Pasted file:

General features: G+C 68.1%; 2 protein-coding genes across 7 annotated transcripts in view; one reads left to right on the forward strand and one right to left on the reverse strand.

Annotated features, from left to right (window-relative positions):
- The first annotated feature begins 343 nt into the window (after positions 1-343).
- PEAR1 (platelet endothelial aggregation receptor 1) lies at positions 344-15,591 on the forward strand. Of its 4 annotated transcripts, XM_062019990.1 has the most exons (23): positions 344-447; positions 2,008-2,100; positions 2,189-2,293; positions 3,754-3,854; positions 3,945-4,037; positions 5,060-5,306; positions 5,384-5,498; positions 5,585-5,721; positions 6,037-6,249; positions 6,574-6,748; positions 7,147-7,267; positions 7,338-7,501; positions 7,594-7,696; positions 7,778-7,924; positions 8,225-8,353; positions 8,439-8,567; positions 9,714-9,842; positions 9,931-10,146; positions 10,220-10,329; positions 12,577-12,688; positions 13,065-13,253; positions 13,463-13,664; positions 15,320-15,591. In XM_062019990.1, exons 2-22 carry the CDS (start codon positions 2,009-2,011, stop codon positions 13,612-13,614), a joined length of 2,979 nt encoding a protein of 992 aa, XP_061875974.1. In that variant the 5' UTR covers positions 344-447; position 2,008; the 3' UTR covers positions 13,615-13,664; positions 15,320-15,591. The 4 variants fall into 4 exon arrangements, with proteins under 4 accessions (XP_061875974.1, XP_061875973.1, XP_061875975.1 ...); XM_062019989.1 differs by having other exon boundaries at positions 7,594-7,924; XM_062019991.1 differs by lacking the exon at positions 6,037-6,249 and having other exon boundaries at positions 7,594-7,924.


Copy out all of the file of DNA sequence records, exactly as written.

General features: G+C 68.1%; 2 protein-coding genes across 7 annotated transcripts in view; one reads left to right on the forward strand and one right to left on the reverse strand.

Annotated features, from left to right (window-relative positions):
- The first annotated feature begins 343 nt into the window (after positions 1-343).
- PEAR1 (platelet endothelial aggregation receptor 1) lies at positions 344-15,591 on the forward strand. Of its 4 annotated transcripts, XM_062019990.1 has the most exons (23): positions 344-447; positions 2,008-2,100; positions 2,189-2,293; positions 3,754-3,854; positions 3,945-4,037; positions 5,060-5,306; positions 5,384-5,498; positions 5,585-5,721; positions 6,037-6,249; positions 6,574-6,748; positions 7,147-7,267; positions 7,338-7,501; positions 7,594-7,696; positions 7,778-7,924; positions 8,225-8,353; positions 8,439-8,567; positions 9,714-9,842; positions 9,931-10,146; positions 10,220-10,329; positions 12,577-12,688; positions 13,065-13,253; positions 13,463-13,664; positions 15,320-15,591. In XM_062019990.1, exons 2-22 carry the CDS (start codon positions 2,009-2,011, stop codon positions 13,612-13,614), a joined length of 2,979 nt encoding a protein of 992 aa, XP_061875974.1. In that variant the 5' UTR covers positions 344-447; position 2,008; the 3' UTR covers positions 13,615-13,664; positions 15,320-15,591. The 4 variants fall into 4 exon arrangements, with proteins under 4 accessions (XP_061875974.1, XP_061875973.1, XP_061875975.1 ...); XM_062019989.1 differs by having other exon boundaries at positions 7,594-7,924; XM_062019991.1 differs by lacking the exon at positions 6,037-6,249 and having other exon boundaries at positions 7,594-7,924.